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5 effective exercises to help you stop believing your unwanted automatic thoughts

Disobey yourself on purpose

The mind's power over you is an illusion. For instance, say one thing while doing the opposite. You will find that it is possible to do the opposite of what you are thinking. (For example, type, I cannot type this sentence, while you are typing the sentence.) Regularly doing this exercise can give you more freedom to do hard things.

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5 effective exercises to help you stop believing your unwanted automatic thoughts

5 effective exercises to help you stop believing your unwanted automatic thoughts

https://ideas.ted.com/5-effective-exercises-to-help-you-stop-believing-your-unwanted-automatic-thoughts/

ideas.ted.com

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Key Ideas

You are not your thoughts

Most of us will do anything not to feel worried or dissatisfied and will try and find ways to soothe ourselves or find ways out of our problems.

However, the key to healing and understanding our potential is to change our relationship to our thoughts and emotions.

Separate thoughts from the act of thinking

We usually buy into what our feelings tell us and allow them to overly direct our actions and choices. 

Instead, notice the act of thinking without getting tangled in your thoughts. See your thoughts as ongoing attempts to make meaning of the world — give them power only to the degree that they help you. 

Give your mind a name

We usually feel that we can choose to agree with someone else, while we don't feel we can choose to disagree with ourselves.

By giving your mind a name, you can feel separated from it because it is now different from you.

Your mind is trying to problem-solve

Consider having a conversation with your mind wherein you appreciate what it is trying to do, but knowing that you don't have to agree.

Sing it

This method is useful when you have a thought that is nagging you.  Sing something like "Happy Birthday". The thought does not have to go away. However, you will see it more clearly as just another thought.

Carry it with you

Write down a recurring thought. Maybe its "I'm stupid" or "I'm unloveable." Then look at it as if it is something that is no longer part of you. 

If you are willing to honor that history, carry the paper with you and acknowledge it as part of your journey.

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Reframe past “failures”

Thinking about our past mistakes usually brings us feelings of despair.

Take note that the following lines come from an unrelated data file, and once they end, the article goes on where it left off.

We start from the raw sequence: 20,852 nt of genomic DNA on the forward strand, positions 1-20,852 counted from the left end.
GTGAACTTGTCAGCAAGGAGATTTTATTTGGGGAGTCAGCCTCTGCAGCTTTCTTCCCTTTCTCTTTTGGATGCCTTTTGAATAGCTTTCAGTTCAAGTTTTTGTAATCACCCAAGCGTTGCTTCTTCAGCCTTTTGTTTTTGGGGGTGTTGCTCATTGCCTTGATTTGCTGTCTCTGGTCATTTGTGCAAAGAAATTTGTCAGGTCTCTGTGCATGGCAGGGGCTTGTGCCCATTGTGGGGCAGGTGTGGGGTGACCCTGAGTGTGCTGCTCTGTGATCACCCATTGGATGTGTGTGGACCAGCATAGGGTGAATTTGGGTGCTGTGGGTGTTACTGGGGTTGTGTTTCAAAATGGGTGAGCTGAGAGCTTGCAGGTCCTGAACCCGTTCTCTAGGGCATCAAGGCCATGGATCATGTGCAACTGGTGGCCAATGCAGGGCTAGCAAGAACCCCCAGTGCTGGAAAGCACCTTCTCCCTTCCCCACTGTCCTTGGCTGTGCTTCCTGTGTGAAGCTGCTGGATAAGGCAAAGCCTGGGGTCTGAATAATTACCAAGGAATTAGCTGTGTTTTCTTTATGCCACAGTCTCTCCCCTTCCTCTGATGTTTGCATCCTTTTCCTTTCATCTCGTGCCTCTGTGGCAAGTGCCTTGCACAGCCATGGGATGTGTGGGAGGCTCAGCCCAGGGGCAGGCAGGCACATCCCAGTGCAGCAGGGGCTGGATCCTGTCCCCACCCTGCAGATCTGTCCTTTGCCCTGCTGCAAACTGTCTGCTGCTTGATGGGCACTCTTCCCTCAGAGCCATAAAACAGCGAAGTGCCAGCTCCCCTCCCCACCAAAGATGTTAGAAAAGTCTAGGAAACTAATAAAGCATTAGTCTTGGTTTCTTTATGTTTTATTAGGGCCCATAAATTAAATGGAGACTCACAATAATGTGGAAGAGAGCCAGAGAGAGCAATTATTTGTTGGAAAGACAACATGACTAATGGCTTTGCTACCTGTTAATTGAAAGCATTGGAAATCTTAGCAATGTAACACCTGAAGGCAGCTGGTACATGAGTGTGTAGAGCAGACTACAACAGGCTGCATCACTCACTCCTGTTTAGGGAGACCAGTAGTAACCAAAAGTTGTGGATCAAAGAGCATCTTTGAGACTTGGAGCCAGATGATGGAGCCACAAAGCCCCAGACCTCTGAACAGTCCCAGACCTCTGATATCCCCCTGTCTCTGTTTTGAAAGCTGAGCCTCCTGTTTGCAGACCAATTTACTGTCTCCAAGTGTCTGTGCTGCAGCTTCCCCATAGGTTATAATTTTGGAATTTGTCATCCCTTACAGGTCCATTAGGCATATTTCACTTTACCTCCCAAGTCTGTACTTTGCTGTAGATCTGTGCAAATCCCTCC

You can stop this by reframing your past failures by recognizing that you did the best you could with the information t...

It’s OK to be uncomfortable

Putting yourself out there is very uncomfortable for most of us.

But try to remember that discomfort is pretty normal. It's just a feeling, nothing more. So allow yourself to feel uncomfortable and accept that the feeling doesn’t mean you should stop trying that new thing your considering.

One step at a time

New projects can feel overwhelming, so imagining how you will get from start to finish it hard.

But you don't have to do it all in a day. Pick one small thing that will take you closer to your goal. And focus on that.

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Prejudice is inside us all
Prejudice is inside us all

Prejudice stems in part from cultural learning, our parents, our schools, and social messages in the media. Prejudice is also deeply embedded in our thought networks.

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Negative stereotypes are lodged in our cognitive network

They pop up to do mischief, even when you're not conscious of it.

We can learn to recognize bias in ourselves and reduce the harmful impact of that part of ourselves by applying acceptance and commitment therapy. It focuses on developing psychological flexibility. When we investigate our implicit biases, we become more aware of them and can bring our actions in line with our conscious beliefs.

Authoritarian distancing

All forms of prejudice can be explained by what’s called authoritarian distancing - the belief that we are different from some group. Because they are different, they represent a threat we need to control.

When people adopt authoritarian distancing, they display three characteristics:

  • The inability to take the perspective of other people.
  • The inability to feel the pain of other people when you take their perspective.
  • The inability to be emotionally open to the pain of others when you do feel it.

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Workplace Drama

When workplace drama affects you, it can become an insidious cloud that permeates your day-to-day.

Be mindful and ask yourself, "What is actually going on here?" Focus on the fa...

Count Your Elephants

Make a list of all of the awkward, uncomfortable realities that haven't been discussed out in the open. 

Set aside time to consciously think through, what's actually bothering you right now and write down these elephants to enable you to resolve these issues.

Identify Your Role In The Problem

Be honest with yourself: Are you contributing to the situation negatively or doing anything to help?

Write down the ways in which you've contributed, and identify how you can personally take responsibility. 

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